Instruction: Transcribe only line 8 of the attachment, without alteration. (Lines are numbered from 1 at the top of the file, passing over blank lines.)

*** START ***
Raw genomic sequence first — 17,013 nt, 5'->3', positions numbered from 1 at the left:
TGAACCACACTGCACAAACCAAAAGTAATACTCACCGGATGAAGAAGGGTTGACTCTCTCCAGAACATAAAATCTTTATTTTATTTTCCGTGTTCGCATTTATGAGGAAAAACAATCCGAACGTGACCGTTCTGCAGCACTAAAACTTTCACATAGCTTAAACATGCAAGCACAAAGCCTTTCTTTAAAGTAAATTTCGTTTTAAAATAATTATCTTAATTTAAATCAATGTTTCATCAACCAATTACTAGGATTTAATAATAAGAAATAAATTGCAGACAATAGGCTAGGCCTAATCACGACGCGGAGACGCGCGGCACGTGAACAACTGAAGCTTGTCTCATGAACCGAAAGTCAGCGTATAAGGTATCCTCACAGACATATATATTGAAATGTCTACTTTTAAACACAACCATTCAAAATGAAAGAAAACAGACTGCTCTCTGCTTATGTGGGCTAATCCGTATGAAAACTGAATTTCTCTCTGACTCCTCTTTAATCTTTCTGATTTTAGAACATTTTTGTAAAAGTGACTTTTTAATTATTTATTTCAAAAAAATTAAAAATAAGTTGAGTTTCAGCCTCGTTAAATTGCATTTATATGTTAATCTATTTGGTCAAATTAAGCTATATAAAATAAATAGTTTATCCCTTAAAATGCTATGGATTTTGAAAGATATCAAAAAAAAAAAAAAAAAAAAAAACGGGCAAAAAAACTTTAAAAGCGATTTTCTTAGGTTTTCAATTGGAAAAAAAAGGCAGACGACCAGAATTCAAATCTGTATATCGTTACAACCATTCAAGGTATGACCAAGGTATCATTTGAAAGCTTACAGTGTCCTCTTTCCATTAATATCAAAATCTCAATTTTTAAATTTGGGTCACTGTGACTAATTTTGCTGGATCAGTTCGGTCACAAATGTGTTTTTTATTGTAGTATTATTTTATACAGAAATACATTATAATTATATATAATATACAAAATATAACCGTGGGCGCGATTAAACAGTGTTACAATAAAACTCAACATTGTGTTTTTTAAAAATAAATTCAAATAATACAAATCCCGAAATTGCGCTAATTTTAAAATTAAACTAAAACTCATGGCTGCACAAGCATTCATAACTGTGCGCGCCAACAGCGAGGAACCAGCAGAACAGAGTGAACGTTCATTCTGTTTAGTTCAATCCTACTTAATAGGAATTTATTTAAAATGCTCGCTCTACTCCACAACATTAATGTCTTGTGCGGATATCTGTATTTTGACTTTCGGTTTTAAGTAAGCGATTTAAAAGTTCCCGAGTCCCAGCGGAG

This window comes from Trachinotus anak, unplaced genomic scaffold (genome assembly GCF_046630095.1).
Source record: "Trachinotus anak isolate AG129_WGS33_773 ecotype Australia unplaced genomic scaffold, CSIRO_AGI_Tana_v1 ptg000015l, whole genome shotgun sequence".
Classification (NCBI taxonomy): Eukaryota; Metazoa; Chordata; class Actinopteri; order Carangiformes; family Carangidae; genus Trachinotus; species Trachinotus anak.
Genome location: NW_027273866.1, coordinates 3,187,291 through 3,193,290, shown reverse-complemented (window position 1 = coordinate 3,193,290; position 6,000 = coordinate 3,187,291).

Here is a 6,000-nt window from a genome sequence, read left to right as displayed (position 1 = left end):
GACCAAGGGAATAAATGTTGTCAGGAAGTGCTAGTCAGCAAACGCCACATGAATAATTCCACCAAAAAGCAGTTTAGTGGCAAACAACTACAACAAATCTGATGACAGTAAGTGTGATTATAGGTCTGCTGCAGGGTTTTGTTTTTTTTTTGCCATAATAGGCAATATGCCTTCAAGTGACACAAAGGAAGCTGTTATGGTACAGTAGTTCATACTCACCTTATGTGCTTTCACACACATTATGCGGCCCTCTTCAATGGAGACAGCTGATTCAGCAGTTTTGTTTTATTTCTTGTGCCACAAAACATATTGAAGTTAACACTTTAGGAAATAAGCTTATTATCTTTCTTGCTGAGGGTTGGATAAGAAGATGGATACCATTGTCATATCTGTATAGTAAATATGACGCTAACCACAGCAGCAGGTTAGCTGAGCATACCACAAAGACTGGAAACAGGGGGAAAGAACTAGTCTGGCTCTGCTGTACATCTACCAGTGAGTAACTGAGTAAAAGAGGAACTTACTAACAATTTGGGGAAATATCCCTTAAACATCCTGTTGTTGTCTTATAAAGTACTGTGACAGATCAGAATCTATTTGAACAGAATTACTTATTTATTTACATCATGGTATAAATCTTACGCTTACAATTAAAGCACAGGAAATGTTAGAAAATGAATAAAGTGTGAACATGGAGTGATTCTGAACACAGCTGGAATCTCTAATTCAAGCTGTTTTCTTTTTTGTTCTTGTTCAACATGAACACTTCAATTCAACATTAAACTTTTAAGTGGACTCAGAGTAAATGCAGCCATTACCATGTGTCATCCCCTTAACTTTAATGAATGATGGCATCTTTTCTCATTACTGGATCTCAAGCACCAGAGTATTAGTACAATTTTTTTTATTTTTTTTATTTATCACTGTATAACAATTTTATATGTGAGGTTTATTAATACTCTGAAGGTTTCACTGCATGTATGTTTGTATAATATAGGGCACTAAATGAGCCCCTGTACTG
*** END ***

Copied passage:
GACCAAGGGAATAAATGTTGTCAGGAAGTGCTAGTCAGCAAACGCCACATGAATAATTCCACCAAAAAGCAGTTTAGTGGCAAACAACTACAACAAATCTGATGACAGTAAGTGTGATTATAGGTCTGCTGCAGGGTTTTGTTTTTTTTTTGCCATAATAGGCAATATGCCTTCAAGTGACACAAAGGAAGCTGTTATGGTACAGTAGTTCATACTCACCTTATGTGCTTTCACACACATTATGCGGCCCTCTTCAATGGAGACAGCTGATTCAGCAGTTTTGTTTTATTTCTTGTGCCACAAAACATATTGAAGTTAACACTTTAGGAAATAAGCTTATTATCTTTCTTGCTGAGGGTTGGATAAGAAGATGGATACCATTGTCATATCTGTATAGTAAATATGACGCTAACCACAGCAGCAGGTTAGCTGAGCATACCACAAAGACTGGAAACAGGGGGAAAGAACTAGTCTGGCTCTGCTGTACATCTACCAGTGAGTAACTGAGTAAAAGAGGAACTTACTAACAATTTGGGGAAATATCCCTTAAACATCCTGTTGTTGTCTTATAAAGTACTGTGACAGATCAGAATCTATTTGAACAGAATTACTTATTTATTTACATCATGGTATAAATCTTACGCTTACAATTAAAGCACAGGAAATGTTAGAAAATGAATAAAGTGTGAACATGGAGTGATTCTGAACACAGCTGGAATCTCTAATTCAAGCTGTTTTCTTTTTTGTTCTTGTTCAACATGAACACTTCAATTCAACATTAAACTTTTAAGTGGACTCAGAGTAAATGCAGCCATTACCATGTGTCATCCCCTTAACTTTAATGAATGATGGCATCTTTTCTCATTACTGGATCTCAAGCACCAGAGTATTAGTACAATTTTTTTTATTTTTTTTATTTATCACTGTATAACAATTTTATATGTGAGGTTTATTAATACTCTGAAGGTTTCACTGCATGTATGTTTGTATAATATAGGGCACTAAATGAGCCCCTGTACTG